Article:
The laboratory study will be conducted in an environmental chamber, in which environmental conditions can be highly controlled. Data will be collected from miners, construction workers, and firefighters. These three groups were chosen because of their risk of heat exposure and their proximity to the NIOSH laboratory Start Printed Page 10698where the study will be conducted. Participants will perform alternating resistance and aerobic exercises followed by brief surveys to evaluate sleepiness (Karolinska Sleepiness Scale), affect (Positive and Negative Affect Schedule), and fatigue. Following these surveys, two cognitive tests (PVT and N-back, which measures vigilance, working memory, and complex tracking) will be administered. Testing will occur at room temperature and in hot conditions to compare cognitive test results between conditions. Participants will swallow temperature pills and wear bio-harnesses to enable the collection of real-time core body temperature and heart rate data. An initial health screening questionnaire as well as additional questionnaires administered prior to each test will be used to ensure that participants are able to withstand the physical demands of testing and to provide information on factors that affect individual variability to heat tolerance. Additionally, a physical examination and fingerstick blood tests will be used for health screening. The purpose of collecting data in the environmental chamber is to compare physiologic and cognitive measurements at different core body temperatures to evaluate factors contributing to individual variability in cognitive and physiologic responses to heat and to evaluate whether core body temperature thresholds exist above which cognitive deficits are observed.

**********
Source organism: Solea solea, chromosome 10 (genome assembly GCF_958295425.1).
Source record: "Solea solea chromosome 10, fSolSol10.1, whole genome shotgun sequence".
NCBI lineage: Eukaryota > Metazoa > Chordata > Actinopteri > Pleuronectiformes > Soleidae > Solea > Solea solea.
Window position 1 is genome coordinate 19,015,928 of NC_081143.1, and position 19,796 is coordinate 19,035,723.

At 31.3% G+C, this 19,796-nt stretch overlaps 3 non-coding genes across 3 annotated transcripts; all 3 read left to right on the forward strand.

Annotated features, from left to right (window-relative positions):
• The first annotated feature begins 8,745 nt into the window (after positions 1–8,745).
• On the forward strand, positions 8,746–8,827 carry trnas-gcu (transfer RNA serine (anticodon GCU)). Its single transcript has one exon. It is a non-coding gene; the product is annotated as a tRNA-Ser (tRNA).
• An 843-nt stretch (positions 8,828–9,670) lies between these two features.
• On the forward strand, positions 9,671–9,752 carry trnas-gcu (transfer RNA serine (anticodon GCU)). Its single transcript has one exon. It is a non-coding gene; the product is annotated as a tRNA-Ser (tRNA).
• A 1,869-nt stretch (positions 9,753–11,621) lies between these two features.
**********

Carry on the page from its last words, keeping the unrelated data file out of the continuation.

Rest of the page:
The total estimated burden hours are 109 for the field study and 77 for the environmental chamber study for a total of 186. There are no costs to respondents other than their time.
Estimated Annualized Burden Hours
|Type of respondent||Form name||Number of respondents||Number responses per
respondent||Average burden per
(hours)||Total burden (hours)|
|Miners||Informed consent form (field)||59||1||30/60||30|
| ||Initial health screening questionnaire (field)||59||1||30/60||30|
| ||Mid-shift field questionnaire||59||4||1/60||4|
| ||PVT cognitive test||59||5||5/60||25|
| ||Post-shift field questionnaire||59||2||10/60||20|
|Miners/firefighters/construction workers||Informed consent form (chamber)||30||1||30/60||15|
| ||Physical examination form||30||1||10/60||5|
| ||Initial health screening questionnaire (chamber)||30||1||30/60||15|
| ||Release of information form||5||1||1/60||1|
| ||TSS and RPE||30||5||1/60||3|
| ||PANAS and KSS||30||5||2/60||5|
| ||Cognitive test: PVT||30||5||10/60||25|
| ||Cognitive test: N-back||30||5||1/60||3|
| ||Pre-testing health questionnaire||30||2||5/60||5|
End Supplemental Information
Jeffrey M. Zirger,
Lead, Information Collection Review Office, Office of Scientific Integrity, Office of Science, Centers for Disease Control and Prevention.
[FR Doc. 2020-03652 Filed 2-24-20; 8:45 am]
BILLING CODE 4163-18-P